We can do a better job of balancing the understandable desire for cut-through drivers to save a bit of time with the equally-understandable desire of local residents to have a safer, more inclusive street for all uses.
By Nicholas Kevlahan
Published August 26, 2016
This past week, the Beckett Drive escarpment access (also known as the Queen Street Hill) has been closed for rock scaling and preventative maintenance work. That has given us an important insight into the character of the normal traffic on this busy arterial.
Aberdeen at Dundurn looking east during AM rush hour, August 26, 2016 (Image Credit: Nicholas Kevlahan)
I have been astonished each morning, when waiting at the traffic signal at Dundurn and Aberdeen during morning rush hour, to see absolutely no vehicle traffic on Aberdeen travelling westbound toward Highway 403!
There have been literally no cars waiting at the red light.
This shows clearly and concretely that essentially all the morning rush hour traffic on Aberdeen consists of mountain residents trying to get to Highway 403.
Aberdeen just west of Queen looking west during AM rush hour, August 25, 2016 (Image Credit: Maureen Wilson)
Beckett Drive and Aberdeen is clearly serving as a slight shortcut for mountain residents. But is it even a shortcut?
According to Google maps, someone living at Bendamere and Upper Paradise in the middle of the west mountain should actually be taking the Lincoln M. Alexander Parkway (Linc) as the fastest route to the Highway 403/Aberdeen interchange (eight minutes with no traffic).
Google doesn't even propose Beckett Drive as an option!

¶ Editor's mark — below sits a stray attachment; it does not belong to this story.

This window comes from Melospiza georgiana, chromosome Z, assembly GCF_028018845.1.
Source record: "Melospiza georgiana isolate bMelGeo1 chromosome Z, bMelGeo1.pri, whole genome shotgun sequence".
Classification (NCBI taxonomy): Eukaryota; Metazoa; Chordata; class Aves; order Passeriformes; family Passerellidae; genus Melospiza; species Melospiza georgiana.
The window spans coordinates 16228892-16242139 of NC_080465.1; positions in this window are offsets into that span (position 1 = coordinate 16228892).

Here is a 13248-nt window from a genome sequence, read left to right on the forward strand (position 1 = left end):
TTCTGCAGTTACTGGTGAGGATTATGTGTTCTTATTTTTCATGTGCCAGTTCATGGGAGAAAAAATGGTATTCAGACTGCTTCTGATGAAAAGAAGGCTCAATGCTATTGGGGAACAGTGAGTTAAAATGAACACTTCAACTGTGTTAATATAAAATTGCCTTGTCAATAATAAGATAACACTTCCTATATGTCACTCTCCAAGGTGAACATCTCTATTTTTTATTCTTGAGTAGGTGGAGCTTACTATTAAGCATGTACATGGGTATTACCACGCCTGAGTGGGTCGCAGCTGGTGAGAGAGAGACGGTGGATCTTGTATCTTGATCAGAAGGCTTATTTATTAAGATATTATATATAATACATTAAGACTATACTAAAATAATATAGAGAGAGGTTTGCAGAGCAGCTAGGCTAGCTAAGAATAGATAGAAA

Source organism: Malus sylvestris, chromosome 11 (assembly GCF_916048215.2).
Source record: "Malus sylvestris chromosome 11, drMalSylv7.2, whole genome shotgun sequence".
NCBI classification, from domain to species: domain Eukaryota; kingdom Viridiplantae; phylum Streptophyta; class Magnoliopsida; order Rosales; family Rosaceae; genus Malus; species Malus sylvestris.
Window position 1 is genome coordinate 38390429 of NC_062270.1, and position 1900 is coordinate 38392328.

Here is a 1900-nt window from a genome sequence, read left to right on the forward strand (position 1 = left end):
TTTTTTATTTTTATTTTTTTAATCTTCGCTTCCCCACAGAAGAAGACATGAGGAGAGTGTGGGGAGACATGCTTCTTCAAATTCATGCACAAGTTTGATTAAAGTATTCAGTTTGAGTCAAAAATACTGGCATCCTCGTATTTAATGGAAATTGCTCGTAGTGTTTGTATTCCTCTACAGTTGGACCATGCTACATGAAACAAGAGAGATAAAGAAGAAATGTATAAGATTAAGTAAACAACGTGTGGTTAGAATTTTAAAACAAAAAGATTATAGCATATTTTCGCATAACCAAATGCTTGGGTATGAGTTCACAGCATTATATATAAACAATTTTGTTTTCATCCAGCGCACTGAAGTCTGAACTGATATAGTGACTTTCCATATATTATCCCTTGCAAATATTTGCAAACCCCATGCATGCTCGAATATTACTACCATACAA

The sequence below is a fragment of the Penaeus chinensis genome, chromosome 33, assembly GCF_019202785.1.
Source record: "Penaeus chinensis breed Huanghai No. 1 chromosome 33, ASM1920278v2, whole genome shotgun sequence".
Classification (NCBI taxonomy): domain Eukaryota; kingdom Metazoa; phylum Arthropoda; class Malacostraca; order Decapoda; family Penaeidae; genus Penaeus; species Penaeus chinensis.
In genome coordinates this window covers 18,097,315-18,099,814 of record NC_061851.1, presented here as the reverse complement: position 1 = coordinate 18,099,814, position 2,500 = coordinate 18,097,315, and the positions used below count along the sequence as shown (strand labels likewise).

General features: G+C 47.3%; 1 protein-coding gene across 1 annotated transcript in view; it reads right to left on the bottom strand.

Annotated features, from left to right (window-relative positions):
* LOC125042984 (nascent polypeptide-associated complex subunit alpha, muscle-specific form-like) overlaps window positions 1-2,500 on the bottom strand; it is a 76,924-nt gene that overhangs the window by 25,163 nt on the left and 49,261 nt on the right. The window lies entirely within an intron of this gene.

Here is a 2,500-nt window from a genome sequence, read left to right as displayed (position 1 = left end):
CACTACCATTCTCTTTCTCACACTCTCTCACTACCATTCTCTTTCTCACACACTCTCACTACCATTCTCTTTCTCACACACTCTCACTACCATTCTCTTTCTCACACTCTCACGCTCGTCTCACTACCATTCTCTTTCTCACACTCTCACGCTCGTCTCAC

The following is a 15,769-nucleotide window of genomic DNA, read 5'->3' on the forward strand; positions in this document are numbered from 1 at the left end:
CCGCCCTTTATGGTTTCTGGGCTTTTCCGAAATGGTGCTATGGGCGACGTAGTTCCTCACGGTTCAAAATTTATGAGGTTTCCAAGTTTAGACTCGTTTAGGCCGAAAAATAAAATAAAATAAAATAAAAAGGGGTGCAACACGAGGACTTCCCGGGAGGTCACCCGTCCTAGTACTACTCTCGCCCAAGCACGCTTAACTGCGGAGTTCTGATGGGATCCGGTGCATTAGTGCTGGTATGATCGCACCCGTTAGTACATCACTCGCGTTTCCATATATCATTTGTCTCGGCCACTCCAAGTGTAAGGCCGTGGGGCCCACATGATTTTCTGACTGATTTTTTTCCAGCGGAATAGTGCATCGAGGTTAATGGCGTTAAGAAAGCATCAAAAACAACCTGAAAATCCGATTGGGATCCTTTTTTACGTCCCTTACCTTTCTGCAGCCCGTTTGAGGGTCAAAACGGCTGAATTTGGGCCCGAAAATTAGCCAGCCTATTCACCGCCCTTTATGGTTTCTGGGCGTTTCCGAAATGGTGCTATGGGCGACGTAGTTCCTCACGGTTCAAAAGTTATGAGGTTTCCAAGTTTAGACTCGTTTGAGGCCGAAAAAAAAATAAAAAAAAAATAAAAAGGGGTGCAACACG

Queen just south of Aberdeen looking north during AM rush hour, August 25, 2016 (Image Credit: Maureen Wilson)
Even for someone living right at the top of Beckett Drive at Fennell and Garth, Google says it is six minutes via Aberdeen and nine minutes via Linc/403 to the 403/Aberdeen interchange (without traffic).
That is, the biggest time savings based on starting location is just three minutes (assuming relative travel times are similar with traffic).
This problem is not exclusive to Aberdeen, either. One of my colleagues who lives in the west end of Dundas made a similar observation about his neighbours preferring to use Main Street to get to east Hamilton, even though Google maps actually advises taking the Linc/Red Hill Valley Parkway (RHVP) as the fastest route.
We've spent hundreds of millions of dollars on the Highway 403/Linc/RHVP/QEW ring highway system precisely in order to provide regional driving connections around the various parts of the city so that neighbourhood streets can provide a better balance between cut-through traffic and local transportation needs.
Aberdeen is four lanes wide - two in each direction - with very narrow sidewalks right next to the outside driving lanes for most of its length between Queen and Longwood. It has no bike lanes, even though it serves as a connection for bike trips using the Rail Trail connection with west Hamilton next to the CP railyard.
A few years ago, a cyclist was seriously injured on Aberdeen taking this very route home from work at McMaster when he was struck from behind by a driver.
Aberdeen looking west from Sprucecide in late morning on August 22, 2016 (Image Credit: Ryan McGreal)
I believe we can do a better job of balancing the understandable desire for cut-through drivers to save a bit of time with the equally-understandable desire of local residents to have a safer, more inclusive street for all uses.
Through drivers have alternatives to short-cutting through Kirkendall, whereas people living in the neighbourhood have no alternative but to brave the street. As such, the street should accommodate local active transportation as well as through traffic, instead of sacrificing the former to facilitate the latter.
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